How To Find Investors For Your Startup

Remember that an investor is not a bank, but is a well-connected strategic partner.

Funding is a major priority for most startups. If you have enough funds to kick-start your business, then you can get to market quicker and scale. But if not, then you need to find someone who is willing to invest in your business.

Finding the right investor is about finding someone you can trust with your vision (and someone who can trust you with their capital). But the role of an investor is not limited to funding alone.

A good investor offers smart money — intangibles that go far beyond a signed check. Apart from money, a wise entrepreneur looks for the knowledge, experience and connections (i.e. smart money) that an investor can bring to the table.


Startup financing options

Before you start your hunt for investors take a look at three primary options available.


Private Equity (PE)

Private equity refers to the investments that are made by the privately-owned institutions. These type of investments can be made to fund a project, purchase an organization or to make a private investment.


Venture Capital (VC)

Venture capital is for startups that can illustrate long-term growth potential; and it’s not right for everyone. VCs look for the concrete evidence and traction before making an investment. So, before approaching a VC, you need to construct an empirical and well-crafted proposal.


Angel Investments

Angel investors are relatively more lenient than the venture capitalists. They are the people who have a lot of personal wealth and want to invest in startups that suit their interests. Such investors offer many of the same benefits as VCs, but in smaller scale. 

Many founders often go for angel investors at the early-stage and then seek out venture capital if it is suitable for their business.


What to look for in an ideal investor

Before searching for an investor, identify strategic requirements apart from the funding. An investor is not only the source of money but he/she can help you with matters that are beyond your core competencies.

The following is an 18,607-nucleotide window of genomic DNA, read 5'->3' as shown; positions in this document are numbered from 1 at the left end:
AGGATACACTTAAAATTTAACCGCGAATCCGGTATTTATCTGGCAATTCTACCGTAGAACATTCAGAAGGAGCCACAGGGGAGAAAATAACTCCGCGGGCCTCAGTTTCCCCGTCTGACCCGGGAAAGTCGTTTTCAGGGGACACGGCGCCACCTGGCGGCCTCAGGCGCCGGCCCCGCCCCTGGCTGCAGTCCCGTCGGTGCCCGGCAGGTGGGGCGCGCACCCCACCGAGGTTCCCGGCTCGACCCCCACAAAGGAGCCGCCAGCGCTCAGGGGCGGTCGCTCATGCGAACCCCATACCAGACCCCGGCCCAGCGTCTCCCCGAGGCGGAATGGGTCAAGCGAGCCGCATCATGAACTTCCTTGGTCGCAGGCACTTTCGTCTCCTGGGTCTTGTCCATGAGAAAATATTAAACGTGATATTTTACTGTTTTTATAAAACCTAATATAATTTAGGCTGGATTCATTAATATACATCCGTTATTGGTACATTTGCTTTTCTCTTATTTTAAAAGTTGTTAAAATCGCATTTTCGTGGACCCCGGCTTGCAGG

An experienced and knowledgeable investor can advise you on issues outside of your scope. To know what sort of investor will suit you better, consider the following:


  • How much involvement do you want from your investors?

  • In which areas, will you need their advice?

  • What are their recent investments?

  • What are their expectations of you and the opportunities they offer?

  • What is their area of focus?

  • Which development stage do they invest in heavily?

  • What is their reputation?


Crafting the perfect investment pitch

Investors look for clear-sighted goals and financial stability before making investments. You need to present a compelling elevator pitch, and detailed information of your business plan in the form of a pitch deck.

Make good use of your presentation skills,.

Defines goals, your business model, a description of your start and its scope in the market. Also, cover the financial planning including the amount of money needed and how you aim to repay it.

Entrepreneur and angel investor Dave McClure notes: “If you’re trying to pitch people for money, have some frame of reference for how much money you’re asking for and how you would spend it.”

Discuss how your company will earn a profit (i.e. revenue model) and how the investor(s) will benefit.


How to connect with startup investors

Knowing all about a suitable investor will lead to nothing until you get a perfect platform to connect with the one. Don’t waste your time pitching ideas to to the wrong people.

Seek out investors who are interested in your plan and your vision as a founder. Nowadays, organisations like Angela Capital Association (ACA) and AngelList are democratizing the investment process by helping connect entrepreneurs with accredited investors.

Apart from this, contacting professional associations in your industry can also help with networking and building the right connections.


Remember that an investor is not a bank, but is a well-connected strategic partner. Try to find an investor who can also act as a mentor and help your startup thrive.


This article has been edited and condensed.

John Noles is a freelance writer who has written many blogs for the entrepreneurship sites. At present, he is an Assignment help provider with Instant Assignment Help, an Australian Homework help service provider. Connect with https://twitter.com/iah_assignment on Twitter.


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